Skills Development

Skills Development in South Africa is governed under the Skills Development Act 97 of 1998, which has subsequently been amended a number of times. The national government's Department of Higher Education and Training is responsible for managing and developing all higher education and skills development training. The current Minister is Dr Blade Nzimande.

A newly launched R17 million skills programme is expected to enhance the employability of people, especially the youth, from poor backgrounds and those that are referred to as the missing middle.

Companies participating in Skills Development initiatives are required to submit their Workplace Skills Plan (WSP) and Annual Training Reports (ATR) by 28 April 2017. According to Richard Rayne, CEO of iLearn, there are many benefits to viewing this as much more than just a necessary act of compliance.

South Africa’s low economic growth unfortunately translates into job losses and stagnation, but the hospitality sector is one of very few industries in South Africa currently creating jobs.

Gauteng government partnerships will provide thousands of young people with training and job opportunities while empowering them with the relevant skills needed in the job market.

The South African Qualifications Authority (Saqa) is responsible for establishing and maintaining quality within the higher education and training sector.

Learnerships are developed by the industry for the industry, in consultation with all relevant stakeholders, so the learning programme and qualification of the Learners are relevant to the specific occupation.

Imsimbi Training will commence its next intake for the two-month free job readiness programme to help young people become eligible for job roles.

Skills development remains acknowledged as a key driver of economic growth in South Africa.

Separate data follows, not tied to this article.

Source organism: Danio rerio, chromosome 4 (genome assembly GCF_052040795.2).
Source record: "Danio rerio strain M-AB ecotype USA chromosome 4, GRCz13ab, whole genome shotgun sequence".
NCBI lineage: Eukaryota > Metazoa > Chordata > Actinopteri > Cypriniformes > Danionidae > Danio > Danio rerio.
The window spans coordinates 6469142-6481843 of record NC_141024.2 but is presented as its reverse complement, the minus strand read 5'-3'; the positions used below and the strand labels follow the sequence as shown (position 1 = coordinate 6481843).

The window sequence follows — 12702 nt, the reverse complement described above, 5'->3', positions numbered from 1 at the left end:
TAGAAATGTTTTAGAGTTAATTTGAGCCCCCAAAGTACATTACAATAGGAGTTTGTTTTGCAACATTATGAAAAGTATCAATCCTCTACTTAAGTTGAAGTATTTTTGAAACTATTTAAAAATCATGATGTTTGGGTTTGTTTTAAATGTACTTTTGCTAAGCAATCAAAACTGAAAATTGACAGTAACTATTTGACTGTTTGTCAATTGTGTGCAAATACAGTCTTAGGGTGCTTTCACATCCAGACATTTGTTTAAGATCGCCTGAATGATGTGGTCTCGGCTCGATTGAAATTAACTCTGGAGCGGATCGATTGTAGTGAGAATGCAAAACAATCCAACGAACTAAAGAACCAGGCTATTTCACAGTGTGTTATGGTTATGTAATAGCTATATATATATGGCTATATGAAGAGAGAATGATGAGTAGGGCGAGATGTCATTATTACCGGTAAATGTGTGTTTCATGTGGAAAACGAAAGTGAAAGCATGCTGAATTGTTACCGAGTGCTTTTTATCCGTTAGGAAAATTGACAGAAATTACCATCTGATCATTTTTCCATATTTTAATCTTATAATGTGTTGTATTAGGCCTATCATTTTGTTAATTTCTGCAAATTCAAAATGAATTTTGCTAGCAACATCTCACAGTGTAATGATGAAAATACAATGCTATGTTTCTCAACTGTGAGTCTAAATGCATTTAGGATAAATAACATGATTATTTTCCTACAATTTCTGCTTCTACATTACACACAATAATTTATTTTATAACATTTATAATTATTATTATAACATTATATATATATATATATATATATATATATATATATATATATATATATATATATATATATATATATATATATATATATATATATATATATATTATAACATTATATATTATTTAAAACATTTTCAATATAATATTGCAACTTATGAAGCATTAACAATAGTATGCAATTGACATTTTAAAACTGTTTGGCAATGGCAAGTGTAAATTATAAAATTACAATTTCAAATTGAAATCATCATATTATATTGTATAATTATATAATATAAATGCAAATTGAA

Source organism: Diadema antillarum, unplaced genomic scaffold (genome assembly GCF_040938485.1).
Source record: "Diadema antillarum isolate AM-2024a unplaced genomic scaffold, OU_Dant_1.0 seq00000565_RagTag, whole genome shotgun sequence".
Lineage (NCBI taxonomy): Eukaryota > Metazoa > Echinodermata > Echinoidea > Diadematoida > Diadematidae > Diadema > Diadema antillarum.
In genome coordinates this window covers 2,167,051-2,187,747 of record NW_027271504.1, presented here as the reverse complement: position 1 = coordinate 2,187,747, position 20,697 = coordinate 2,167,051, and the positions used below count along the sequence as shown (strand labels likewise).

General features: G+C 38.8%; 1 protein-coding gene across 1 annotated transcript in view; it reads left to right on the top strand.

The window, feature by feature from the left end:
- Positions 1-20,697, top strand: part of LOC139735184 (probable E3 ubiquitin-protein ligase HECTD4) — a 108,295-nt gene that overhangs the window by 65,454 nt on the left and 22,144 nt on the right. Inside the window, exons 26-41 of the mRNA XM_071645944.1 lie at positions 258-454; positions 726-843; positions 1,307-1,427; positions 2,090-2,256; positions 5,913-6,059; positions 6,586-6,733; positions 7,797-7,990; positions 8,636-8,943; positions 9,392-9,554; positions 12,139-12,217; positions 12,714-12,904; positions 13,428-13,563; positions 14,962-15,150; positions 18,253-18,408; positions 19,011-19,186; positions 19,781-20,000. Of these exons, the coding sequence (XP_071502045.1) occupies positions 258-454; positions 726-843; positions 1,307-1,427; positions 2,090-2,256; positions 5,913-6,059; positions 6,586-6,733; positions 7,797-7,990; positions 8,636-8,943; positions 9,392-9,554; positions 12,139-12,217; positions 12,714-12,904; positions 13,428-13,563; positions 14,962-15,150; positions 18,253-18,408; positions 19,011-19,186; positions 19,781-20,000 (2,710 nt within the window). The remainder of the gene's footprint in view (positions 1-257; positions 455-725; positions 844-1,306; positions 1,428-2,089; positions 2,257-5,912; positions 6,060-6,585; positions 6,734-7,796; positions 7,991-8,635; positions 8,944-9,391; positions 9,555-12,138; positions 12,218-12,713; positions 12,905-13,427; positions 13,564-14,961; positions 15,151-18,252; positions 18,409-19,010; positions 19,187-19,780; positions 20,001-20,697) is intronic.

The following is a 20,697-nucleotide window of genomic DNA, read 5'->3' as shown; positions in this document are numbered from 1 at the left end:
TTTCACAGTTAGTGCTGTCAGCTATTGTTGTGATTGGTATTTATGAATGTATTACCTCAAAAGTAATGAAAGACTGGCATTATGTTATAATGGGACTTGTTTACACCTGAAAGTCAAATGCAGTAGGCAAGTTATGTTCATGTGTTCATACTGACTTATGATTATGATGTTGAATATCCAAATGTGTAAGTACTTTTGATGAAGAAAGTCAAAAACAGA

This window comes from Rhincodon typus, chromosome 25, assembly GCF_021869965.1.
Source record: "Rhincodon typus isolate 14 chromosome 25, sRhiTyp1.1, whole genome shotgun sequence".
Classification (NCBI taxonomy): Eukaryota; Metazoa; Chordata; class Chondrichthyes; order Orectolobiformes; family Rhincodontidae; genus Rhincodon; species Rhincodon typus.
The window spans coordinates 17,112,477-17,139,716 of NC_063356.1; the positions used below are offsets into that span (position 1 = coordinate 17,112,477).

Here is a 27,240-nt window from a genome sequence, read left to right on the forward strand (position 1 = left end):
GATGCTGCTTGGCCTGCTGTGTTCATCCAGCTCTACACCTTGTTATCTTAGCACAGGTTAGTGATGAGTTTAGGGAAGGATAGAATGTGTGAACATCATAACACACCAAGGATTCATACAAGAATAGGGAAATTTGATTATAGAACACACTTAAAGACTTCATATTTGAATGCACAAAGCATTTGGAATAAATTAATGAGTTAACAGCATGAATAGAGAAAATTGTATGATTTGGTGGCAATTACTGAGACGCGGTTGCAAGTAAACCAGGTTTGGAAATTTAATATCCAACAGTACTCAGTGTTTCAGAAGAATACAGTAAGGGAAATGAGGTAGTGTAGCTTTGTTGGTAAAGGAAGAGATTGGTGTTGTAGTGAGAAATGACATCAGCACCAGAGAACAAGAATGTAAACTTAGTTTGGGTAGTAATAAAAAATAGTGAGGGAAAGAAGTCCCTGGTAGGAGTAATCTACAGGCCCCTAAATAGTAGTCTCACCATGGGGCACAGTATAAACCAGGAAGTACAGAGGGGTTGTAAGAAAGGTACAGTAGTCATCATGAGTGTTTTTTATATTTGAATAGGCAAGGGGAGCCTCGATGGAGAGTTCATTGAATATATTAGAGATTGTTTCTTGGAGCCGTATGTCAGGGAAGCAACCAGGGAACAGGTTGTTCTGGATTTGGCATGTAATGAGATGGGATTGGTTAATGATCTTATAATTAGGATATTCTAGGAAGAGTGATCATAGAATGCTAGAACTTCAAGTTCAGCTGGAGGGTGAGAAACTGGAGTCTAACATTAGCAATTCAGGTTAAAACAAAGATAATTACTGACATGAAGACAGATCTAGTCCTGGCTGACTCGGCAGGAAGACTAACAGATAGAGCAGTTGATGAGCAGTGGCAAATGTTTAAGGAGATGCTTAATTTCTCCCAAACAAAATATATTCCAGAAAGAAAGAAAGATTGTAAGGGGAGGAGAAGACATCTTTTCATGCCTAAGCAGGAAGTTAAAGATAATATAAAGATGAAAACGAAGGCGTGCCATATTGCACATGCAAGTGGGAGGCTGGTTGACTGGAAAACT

Africa’s skills revolution has put more young people in institutions of higher education, which will translate into a workforce that will grow and modernise the continental economy.

Communications Deputy Minister Stella Ndabeni-Abrahams says with SABC set to have 16 television channels as a result of the digital migration process, young people will be encouraged to take up careers in the media space.

Imsimbi Training will commence its next intake for the two-month free job readiness programme to help young people become eligible for job roles.

South Africa commemorates National Disability Rights Awareness Month annually between 3 November and 3 December. 3 December is the International Day of Persons with Disabilities, and is also commemorated as National Disability Rights Awareness Day.

Deputy President Cyril Ramaphosa has encouraged the youth of South Africa to act on the opportunities available to them, so that there is no regret or sorrow when they look back at their lives.

The #FeesMustFall movement is running riot, and free tertiary education is the demand, but is the higher education system already producing too many graduates? Are there enough opportunities in the labour market for every new graduate every year?

Deputy President Cyril Ramaphosa says Sector Education and Training Authorities (SETAs) play an important role in identifying the skills needs of every economic sector in the country.

Introduced in 2009, the incumbent learnership tax incentives, designed to encourage skills development by companies, came to a conclusion at the end of September this year.

Skills development can be one of the most useful tools to improve business performance if it is implemented for the right reasons.

The Letsema and Kuyasa Learneship flagship programmes for 2015 boast an achievement of 21 distinctions obtained by the class of 2015.

Higher Education and Training Minister Blade Nzimande has placed the Wholesale and Retail Sector Education and Training Authority (W&RSETA) under administration.

The South African National Roads Agency (SANRAL) is undertaking to educate SMMEs in completing tender documents which will go a long way in creating sustainable enterprises.

Skills development initiatives don’t mean much in the workplace if real work readiness is not achieved. If the skills taught cannot be implemented by the employee at work, if they amount only to theoretical learning without practical application, will any return on investment be achieved?

The African continent must focus on skills and relevant content in order to increase internet penetration, says Telecommunications and Postal Services Minister Siyabonga Cwele.

President Zuma has announced an internship programme that intends to place 1 million youth in paid internships with private companies.

Pivotal grant funding and the trend of most companies building graduate programme into their recruitment processes has increased awareness, but perhaps not understanding of or buy-in to, work readiness.

Ringier Africa rolls out an internship programme with Africa Leadership University.


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